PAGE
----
As cannabis use becomes more popular there are new statistics and facts being created continuously to show the impact marijuana has made. Some of these facts and statistics may be surprising while others you know very well as you may be included the statistic yourself.
Just a few months ago a poll was done by the Marist poll, funded by Yahoo News. This poll showed that more than half of American adults have tried marijuana at least once in their lives. The survey further shows that about 55 million people in the USA currently use marijuana. That's a whole lot of people toking in America. 35 million people use cannabis monthly, 20 million consume it yearly, and up to 78 million have tried it but are not currently using it. If you are wondering who is the majority of smokers look no further than your own parents as 54% of cannabis consumers are parents and they probably have been hiding their stash from you.
20 percent of people hide their weed
If you are wondering where they can be hiding their stash then we've got another statistic that will interest you. According to a survey, 20 percent of people hide their weed in the dresser, which makes it the most common place to hide it. Next up was fake cans, books or other fake containers. Just as popular as that was using locked containers or safes to hide cannabis. One of the last places people hid their stash was the closet, surprisingly. Also, a mere 3 percent of people hid cannabis in their cars. This is not a good place to hide it as it puts you at a much higher risk of getting into bigger trouble with law enforcement after you get pulled over for a minor traffic infraction.
An alarming statistic is that about 700,000 arrests are made annually on cannabis-related charges. What makes this statistic even worse is that more than 80 percent of those are for possession of marijuana, usually in low amounts. So it's not even dangerous drug dealers or the neighborhood dealer getting caught, it's the ordinary Joe getting caught with a nickel bag and paying a high price for it.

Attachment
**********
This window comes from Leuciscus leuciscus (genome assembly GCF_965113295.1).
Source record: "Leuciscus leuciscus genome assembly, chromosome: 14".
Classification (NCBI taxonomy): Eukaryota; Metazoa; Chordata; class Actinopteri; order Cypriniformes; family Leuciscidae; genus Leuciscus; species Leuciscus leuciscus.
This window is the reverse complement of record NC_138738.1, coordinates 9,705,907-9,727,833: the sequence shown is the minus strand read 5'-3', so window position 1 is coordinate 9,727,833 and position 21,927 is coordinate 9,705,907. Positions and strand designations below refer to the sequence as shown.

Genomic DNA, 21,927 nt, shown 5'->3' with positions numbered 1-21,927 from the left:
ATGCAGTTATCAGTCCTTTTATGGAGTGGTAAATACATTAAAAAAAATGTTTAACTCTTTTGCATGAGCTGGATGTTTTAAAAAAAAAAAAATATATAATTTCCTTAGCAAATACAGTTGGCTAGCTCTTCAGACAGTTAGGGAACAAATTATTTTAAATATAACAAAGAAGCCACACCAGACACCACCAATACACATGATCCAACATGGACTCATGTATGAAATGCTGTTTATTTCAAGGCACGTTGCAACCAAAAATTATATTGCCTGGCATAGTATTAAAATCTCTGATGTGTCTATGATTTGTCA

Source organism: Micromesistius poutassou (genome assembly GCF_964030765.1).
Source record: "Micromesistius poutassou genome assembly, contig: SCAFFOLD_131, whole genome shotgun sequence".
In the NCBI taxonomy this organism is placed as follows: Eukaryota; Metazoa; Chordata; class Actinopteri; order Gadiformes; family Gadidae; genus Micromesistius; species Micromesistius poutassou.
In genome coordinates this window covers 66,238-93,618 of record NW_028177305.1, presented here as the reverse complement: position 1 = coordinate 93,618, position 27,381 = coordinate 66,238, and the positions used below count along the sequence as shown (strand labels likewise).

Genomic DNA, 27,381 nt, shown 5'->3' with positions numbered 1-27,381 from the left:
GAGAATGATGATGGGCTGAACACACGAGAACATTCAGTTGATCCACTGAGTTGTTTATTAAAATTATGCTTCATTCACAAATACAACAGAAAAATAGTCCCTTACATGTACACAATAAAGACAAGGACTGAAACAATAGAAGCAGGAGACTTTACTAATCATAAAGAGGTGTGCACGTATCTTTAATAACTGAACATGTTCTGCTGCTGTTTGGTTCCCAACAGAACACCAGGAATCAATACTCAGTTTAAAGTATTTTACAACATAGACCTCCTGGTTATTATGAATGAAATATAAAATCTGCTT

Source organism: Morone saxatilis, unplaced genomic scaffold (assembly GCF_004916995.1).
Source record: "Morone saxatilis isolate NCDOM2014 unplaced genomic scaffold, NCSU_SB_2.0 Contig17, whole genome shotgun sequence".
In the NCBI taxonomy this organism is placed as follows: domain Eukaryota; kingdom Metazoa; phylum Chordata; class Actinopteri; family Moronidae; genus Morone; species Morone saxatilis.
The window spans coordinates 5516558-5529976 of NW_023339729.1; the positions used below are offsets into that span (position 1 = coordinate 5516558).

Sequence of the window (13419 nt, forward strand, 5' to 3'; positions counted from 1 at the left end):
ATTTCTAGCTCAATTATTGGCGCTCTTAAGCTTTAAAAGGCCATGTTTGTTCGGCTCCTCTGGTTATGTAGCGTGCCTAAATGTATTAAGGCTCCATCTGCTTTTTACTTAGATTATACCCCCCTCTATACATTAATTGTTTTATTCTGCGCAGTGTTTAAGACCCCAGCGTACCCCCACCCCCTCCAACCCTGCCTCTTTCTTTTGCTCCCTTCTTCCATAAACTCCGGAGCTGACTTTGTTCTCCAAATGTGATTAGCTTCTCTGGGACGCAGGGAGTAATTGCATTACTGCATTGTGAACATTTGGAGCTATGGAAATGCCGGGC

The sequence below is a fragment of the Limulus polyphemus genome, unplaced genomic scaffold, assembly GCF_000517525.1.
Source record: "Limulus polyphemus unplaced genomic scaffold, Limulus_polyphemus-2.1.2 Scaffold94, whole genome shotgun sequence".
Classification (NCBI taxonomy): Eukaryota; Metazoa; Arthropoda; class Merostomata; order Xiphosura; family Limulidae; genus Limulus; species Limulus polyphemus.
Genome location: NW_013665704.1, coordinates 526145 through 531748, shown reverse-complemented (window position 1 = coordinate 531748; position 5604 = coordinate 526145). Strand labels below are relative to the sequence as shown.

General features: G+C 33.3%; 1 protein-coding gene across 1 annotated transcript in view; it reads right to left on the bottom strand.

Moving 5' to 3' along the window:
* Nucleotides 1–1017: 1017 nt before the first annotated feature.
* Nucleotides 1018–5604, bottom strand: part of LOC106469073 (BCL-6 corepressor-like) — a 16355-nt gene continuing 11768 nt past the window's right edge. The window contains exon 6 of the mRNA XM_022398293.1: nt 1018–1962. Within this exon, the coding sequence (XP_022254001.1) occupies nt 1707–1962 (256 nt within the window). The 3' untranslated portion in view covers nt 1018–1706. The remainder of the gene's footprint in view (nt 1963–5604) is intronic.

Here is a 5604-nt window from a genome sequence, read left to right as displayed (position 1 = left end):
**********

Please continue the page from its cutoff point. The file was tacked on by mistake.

Not only is the ordinary Joe that got caught with a nickel bag paying for it, you as a taxpayer is also paying a high price. The American Civil Liberties Union published a report some time ago that it is estimated that a nationwide prohibition costs $3.6 billion in enforcement per year. An analysis from the Tax Foundation found last year that nationwide legalization of marijuana could potentially generate up to $28 billion in tax revenues for state, local, and federal governments. It's baffling that cannabis legalization didn't begin years ago with statistics like these.
hemp can drastically cut down the use of timber
Hemp, marijuana's non-psychoactive sibling, was used for thousands of years for various things like paper and rope. It has been banned to grow in the USA even though a single hemp plant can save 12 trees. Hemp, today, has more than 25,000 product applications such as paper products, hemp concrete, and biodiesel. Switching to hemp can drastically cut down the use of timber and fossil fuels as it is one of the most sustainable choices available.
Another fun fact of cannabis is that the bud you smoke nowadays is not the same bud your hippy parents were smoking back in the '70s. With the invention of hydroponics and other technologies, today's weed is 57-67% more potent than back then. Dispensaries usually carry bud that contains 15-20% THC. The herb from the '70s had a THC content of about 3%. I guess the "good old days" were really not that good.
The Carleton University performed a study that showed that cannabis consumers that smoked 5 joints a week or less had higher IQs than non-smokers. The IQ scores of 70 test subjects were measured when they were at ages 9 to 12. The subjects were tested again at ages 17 to 20 and categorized by levels of marijuana use. Moderation was key as those that smoked moderately scored the highest.
Statistics can easily put things into perspective and help us look at the bigger picture. Every year laws are changing and new studies are being performed on cannabis. Therefore, the statistics we see this year will drastically change in the coming years.